Peter Principle

Michael Scott

The Peter Principle: ‘In a hierarchy every employee tends to rise to his level of incompetence.’

It was formulated by Dr. Laurence J. Peter and Raymond Hull in their 1969 book of the same name. It holds that in a hierarchy, members are promoted so long as they work competently.Therefore, sooner or later they are promoted to a position at which they are no longer competent (their ‘level of incompetence’), and there they remain, being unable to earn further promotions.

Peter’s Corollary states that ‘in time, every post tends to be occupied by an employee who is incompetent to carry out their duties’ and adds that ‘work is accomplished by those employees who have not yet reached their level of incompetence.’ Managing upward is the concept of a subordinate finding ways to subtly ‘manage’ superiors in order to limit the damage that they end up doing. The Peter Principle is a special case of a common observation: anything that works will be used in progressively more challenging applications until it fails.

The employee’s incompetence is not necessarily a result of the higher-ranking position being more difficult — simply, that job may be crucially different from the job in which the employee previously excelled, and thus requires different work skills, which the employee may not possess. For example, a factory worker’s excellence in their job can earn them promotion to manager, at which point the skills that earned them their promotion no longer apply directly to their job.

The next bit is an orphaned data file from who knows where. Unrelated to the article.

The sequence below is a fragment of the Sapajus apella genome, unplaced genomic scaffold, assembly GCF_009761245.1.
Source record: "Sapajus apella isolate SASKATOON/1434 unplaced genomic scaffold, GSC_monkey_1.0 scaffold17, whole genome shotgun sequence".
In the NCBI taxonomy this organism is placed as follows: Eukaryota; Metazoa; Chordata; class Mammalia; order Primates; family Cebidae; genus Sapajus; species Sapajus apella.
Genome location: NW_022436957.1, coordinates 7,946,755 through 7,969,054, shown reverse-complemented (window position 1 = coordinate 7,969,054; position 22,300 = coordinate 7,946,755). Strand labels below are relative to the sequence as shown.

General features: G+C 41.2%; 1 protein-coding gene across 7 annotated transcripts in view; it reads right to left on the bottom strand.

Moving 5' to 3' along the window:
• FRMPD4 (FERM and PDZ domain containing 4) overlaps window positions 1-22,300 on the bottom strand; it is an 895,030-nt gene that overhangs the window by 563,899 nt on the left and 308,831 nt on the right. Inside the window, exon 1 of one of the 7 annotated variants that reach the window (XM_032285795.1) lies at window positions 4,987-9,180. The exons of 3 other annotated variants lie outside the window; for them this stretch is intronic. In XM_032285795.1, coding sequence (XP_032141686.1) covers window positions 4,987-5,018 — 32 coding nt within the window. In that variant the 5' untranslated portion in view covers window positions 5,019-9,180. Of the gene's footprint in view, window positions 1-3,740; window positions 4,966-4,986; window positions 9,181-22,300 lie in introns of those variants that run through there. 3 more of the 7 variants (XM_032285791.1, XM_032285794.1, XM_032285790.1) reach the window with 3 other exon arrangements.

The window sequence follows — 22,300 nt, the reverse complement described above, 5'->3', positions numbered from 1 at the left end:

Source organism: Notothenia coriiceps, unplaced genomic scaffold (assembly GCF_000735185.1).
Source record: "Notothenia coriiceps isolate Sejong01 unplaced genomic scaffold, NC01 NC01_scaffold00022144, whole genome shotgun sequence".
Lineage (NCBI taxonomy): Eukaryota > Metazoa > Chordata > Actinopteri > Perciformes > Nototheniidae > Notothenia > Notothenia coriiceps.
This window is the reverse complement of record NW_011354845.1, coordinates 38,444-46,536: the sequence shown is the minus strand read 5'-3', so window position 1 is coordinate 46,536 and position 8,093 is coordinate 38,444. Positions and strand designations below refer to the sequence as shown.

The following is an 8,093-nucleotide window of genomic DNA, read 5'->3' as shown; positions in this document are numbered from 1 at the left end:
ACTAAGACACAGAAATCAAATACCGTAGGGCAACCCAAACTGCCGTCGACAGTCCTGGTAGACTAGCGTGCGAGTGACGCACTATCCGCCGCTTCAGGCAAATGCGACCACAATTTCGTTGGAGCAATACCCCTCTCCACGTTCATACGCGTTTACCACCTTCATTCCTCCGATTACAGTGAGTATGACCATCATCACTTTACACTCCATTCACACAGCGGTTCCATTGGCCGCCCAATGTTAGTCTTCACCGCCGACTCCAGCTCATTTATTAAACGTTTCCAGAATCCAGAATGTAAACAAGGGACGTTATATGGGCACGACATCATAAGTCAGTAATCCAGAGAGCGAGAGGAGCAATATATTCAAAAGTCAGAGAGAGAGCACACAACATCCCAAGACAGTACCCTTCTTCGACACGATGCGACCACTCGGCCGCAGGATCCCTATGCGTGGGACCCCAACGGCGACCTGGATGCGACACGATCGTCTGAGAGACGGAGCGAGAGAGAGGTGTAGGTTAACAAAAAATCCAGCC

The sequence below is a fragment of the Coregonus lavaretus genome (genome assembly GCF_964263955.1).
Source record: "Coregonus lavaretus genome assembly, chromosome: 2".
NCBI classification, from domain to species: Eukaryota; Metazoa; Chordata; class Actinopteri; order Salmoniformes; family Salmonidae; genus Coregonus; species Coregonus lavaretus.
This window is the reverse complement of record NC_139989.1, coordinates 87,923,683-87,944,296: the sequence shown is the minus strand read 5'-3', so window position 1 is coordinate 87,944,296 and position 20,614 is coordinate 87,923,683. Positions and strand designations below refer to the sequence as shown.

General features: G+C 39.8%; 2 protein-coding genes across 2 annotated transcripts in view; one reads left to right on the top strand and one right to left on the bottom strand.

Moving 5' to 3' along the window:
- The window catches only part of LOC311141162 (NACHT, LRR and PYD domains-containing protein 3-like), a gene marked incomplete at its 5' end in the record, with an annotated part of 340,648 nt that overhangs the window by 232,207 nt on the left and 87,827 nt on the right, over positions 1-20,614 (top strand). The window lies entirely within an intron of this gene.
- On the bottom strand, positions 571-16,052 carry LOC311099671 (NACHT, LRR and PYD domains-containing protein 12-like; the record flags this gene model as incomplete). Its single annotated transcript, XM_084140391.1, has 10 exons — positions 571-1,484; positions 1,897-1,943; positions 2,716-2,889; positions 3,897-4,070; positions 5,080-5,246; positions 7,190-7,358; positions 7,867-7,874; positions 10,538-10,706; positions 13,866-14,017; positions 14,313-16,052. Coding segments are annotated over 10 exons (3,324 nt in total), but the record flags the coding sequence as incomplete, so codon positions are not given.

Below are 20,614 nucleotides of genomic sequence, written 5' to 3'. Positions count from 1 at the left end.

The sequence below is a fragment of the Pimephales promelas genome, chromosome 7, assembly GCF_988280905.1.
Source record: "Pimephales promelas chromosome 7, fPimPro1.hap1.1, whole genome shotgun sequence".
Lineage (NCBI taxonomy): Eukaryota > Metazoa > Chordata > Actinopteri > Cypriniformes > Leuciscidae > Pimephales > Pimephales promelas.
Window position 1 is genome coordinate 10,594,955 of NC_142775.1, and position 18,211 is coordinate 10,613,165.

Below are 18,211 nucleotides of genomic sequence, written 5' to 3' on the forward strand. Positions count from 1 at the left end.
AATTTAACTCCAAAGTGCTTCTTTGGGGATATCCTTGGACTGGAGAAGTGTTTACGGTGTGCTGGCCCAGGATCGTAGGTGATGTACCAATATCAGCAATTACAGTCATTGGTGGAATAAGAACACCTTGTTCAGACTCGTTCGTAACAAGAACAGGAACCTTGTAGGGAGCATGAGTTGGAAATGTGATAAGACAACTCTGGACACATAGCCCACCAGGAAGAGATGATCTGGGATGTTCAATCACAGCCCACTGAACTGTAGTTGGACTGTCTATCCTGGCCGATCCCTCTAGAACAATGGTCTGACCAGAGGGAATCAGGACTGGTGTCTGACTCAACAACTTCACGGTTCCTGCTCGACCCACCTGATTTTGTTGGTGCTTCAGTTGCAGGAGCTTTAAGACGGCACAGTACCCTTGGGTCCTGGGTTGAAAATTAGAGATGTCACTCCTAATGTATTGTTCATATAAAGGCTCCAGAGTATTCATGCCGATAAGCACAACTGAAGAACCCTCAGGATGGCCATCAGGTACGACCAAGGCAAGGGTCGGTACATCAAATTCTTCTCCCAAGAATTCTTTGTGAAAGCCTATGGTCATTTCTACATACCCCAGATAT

One way that organizations can avoid this effect is by having an ‘up or out’ policy that requires termination of an employee who fails to attain a promotion after a certain amount of time. Even in instances where an employee can handle their current job but fail to do any better, they can still cause harm within the company, by way of preventing those beneath them with higher potential of moving up, as well as lowering morale once such employees become aware of this fact.

The United States Military for instance requires that certain ranks be held for no longer than a set amount of time, a lack of compliance of which could render grounds for dismissal. Another method is to refrain from promoting a worker until they show the skills and work habits needed to succeed at the next higher job. Thus, a worker is not promoted to managing others if they do not already display management abilities.

Another technique for overcoming the effects of the Peter Principle can be found in the use of Contractors (for example in the IT industry). IT contractors are selected for their relevant experience, supported by recent references, and are usually taken on for short periods (up to 6 months at a time, with renewals if competent). If incompetence is detected, they can be easily laid off (e.g. by simply not renewing their contract). The contractor is not a part of the hierarchy, is not usually eligible for promotion, and is well remunerated and thus content with the contracted position.

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